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Posts Tagged ‘amendment to Indian Juvenile Justice Act’

“Juveniles accused of heinous crimes will be tried as adults”.  It was reported in the national media yesterday (23/04/2015) that – after considering recommendations to the contrary – the Indian government’s Cabinet Committee has approved the amendment to the Juvenile Justice (Care and Protection of Children) Act.

Under the proposed amendment, juveniles in the age group of 16 to 18 can be tried under the Indian Penal Code (IPC) if they are accused of “heinous crimes like rape, murder, dacoity and acid attacks”.  In the interests of justice and fairness to the adolescents involved in such crimes, the proposed amendment provides that the psychologists and social expert members of the Juvenile Justice Board will assess, in every case, whether the particular crime was committed as a “child” or as an  “adult”.

This socio-legal development  touching on the highly complex issue of how mature and self-aware a “child” of 16 to 18 years who commits a brutal crime might be, comes in the wake of the horrific Nirbhaya gang rape of Delhi.  In that rape, of the four males who raped and brutalised the young woman on a private bus on Delhi’s killer roads on that smoggy December evening,  one was a “juvenile”.  While the other three rapists were given the severest sentences by the court, the “juvenile” was let off with a mere three year sentence.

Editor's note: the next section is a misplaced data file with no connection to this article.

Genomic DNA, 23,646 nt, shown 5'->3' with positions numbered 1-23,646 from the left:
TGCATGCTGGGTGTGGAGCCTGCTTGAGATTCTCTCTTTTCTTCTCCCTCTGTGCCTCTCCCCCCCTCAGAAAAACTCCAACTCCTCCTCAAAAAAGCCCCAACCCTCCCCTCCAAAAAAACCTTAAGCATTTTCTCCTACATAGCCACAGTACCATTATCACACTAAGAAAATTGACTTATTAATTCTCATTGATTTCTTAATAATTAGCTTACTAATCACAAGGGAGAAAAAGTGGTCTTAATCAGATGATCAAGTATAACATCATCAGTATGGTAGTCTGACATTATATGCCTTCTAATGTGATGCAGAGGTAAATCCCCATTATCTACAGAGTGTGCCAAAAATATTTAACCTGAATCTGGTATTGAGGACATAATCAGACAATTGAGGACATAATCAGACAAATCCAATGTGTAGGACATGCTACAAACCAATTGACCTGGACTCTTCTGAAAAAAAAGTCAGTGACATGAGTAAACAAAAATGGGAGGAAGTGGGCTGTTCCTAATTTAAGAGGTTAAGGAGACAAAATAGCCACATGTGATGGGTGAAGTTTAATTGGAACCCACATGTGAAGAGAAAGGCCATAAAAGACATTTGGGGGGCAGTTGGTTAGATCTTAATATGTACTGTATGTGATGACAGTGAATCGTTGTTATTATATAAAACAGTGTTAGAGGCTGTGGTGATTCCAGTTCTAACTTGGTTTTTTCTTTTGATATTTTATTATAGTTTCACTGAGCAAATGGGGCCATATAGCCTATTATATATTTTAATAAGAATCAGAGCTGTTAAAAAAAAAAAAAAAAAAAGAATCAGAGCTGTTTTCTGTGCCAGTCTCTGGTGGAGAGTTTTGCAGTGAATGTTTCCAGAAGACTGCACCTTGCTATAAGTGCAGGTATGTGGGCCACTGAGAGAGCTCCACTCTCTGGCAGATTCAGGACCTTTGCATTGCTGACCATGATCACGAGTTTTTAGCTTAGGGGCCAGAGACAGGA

It is almost three years since that judgement, and in a few months time this young person will be free to once again roam the streets of Delhi.  Possibly he will still have intact  some pre-existing psychological proclivity towards extreme violence, including sexual violence.   Possibly he will still be carrying the scars of his involvement in that heinous crime that shook the nation.

Certainly, we as a nation have not been given any evidence of whether, during his incarceration as a “juvenile”, he was put through intensive psychological counseling and rehabilitation such that he is no longer likely to pose a threat to his fellow beings, particularly women.  It is possible that the timing of the proposed amendment has been positioned against the context of the imminent release of this young adult.

In the wake of the judgement on the Nirbhaya case, two factors brought the issue of the “juvenile” to the centre stage of the debate.